Katz three-blade Stockman Executive Drop Point stacks up against the knives of old school.
Most in my age group were raised with a slip joint knife. It’s the knife Dad always carried in his pocket. Being raised with a dad who was a commercial fisherman, I used knives as tools every day—everything from cleaning fish to making fishing nets.
My father, Jacob, always used a three-bladed stockman for working with twine while making or repairing 90-foot trawl nets. It would take him 30 days or more to hand-tie every square in the massive nets. He would always work with the knife’s smallest blade. When it was sharpened down to a nub, he would go to the next blade. The knife would last him five years of heavy work. Then he would put it in his junk drawer and start using a new one. Only carbon steel blades knives were allowed—stainless steel had not evolved to the performance levels of today.
Katz Knives has taken old-school looks and added blades of high-performance XT-80 stainless steel on its Stockman Executive Drop Point. Let’s see if Dad would have approved.
TEST ’EM UP
In a quick sharpness test on 20-pound bond copy paper, all three blades sliced cleanly and smoothly. The shorter blades can be a bit challenging till you get used to them. The sharpening notch/choil caught on the paper during testing.
My wife, Melissa, wanted to play with the knife so I got an apple from the fridge for her to slice. The drop-point main/master blade worked great for sectioning the apple into wedges. Next was the sheepsfoot blade for seed removal and skinning the wedges. (The wedges were yummy.)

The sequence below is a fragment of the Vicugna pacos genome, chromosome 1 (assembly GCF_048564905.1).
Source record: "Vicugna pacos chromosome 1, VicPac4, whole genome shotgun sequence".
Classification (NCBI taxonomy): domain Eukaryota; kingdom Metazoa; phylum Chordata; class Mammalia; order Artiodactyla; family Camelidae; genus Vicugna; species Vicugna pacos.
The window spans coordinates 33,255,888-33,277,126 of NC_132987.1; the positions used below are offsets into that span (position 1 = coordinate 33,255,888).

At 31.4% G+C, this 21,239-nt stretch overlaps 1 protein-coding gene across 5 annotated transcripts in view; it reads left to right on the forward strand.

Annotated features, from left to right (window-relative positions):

Single-walled cardboard was next. All blades bit into it aggressively. The cardboard got hung up on the sharpening notches of the two smaller blades while slicing. As a result, I had to slow down the slicing and control the edge placement. The master blade made short work of the cardboard.
It was time to make some firesticks as camping season was in full swing and I needed a fire to roast marshmallows. The master blade gave me nice curly-cues with great control. The sheepsfoot blade had a tendency to dig deeper into the pine for thicker curly-cues. The spey blade was about midway on the curly-cues and depth of cut. SAFETY NOTE: Care must be taken while doing heavy cutting with a slip joint. It does not take much pressure to accidentally close a blade on a finger.
To make kindling from end cuts of a fence, I softly batonned the main blade into the slabs. This worked very well and smoothly with no damage to the blade. Again, care was taken to avoid a blade closing on a finger.
The final test was cutting half-inch sisal rope. Only the main blade was consistent during cutting due to its ample enough length giving me the stand-off needed to make crunching cuts. The XT-80 stainless crunched to 74 clean cuts before the edge started to slide.
This knife is well-executed in design and manufacture.
Using the stockman was a very nice experience and provided good memories. You have three blades to work with, so you should always have a sharp edge on hand. The Katz is a very welcome addition to your pocket.
I love the straight edge of a sheepsfoot blade. I would add a midsize wharncliffe blade instead of the smaller spey.
Stockman Executive Drop Point Specs
Company: Katz Knives
Blade Lengths/Patterns: 23∕4” drop point, 23∕16” sheepsfoot & 2” spey
Blade Steel: XT-80 stainless
Handel: Stag bone
Bolsters: Nickel silver
Weight: 2 ozs.
Closed Length: 3.75”
Country Of Origin: Japan
To learn more about the Stockman Executive, please visit katzknives.com
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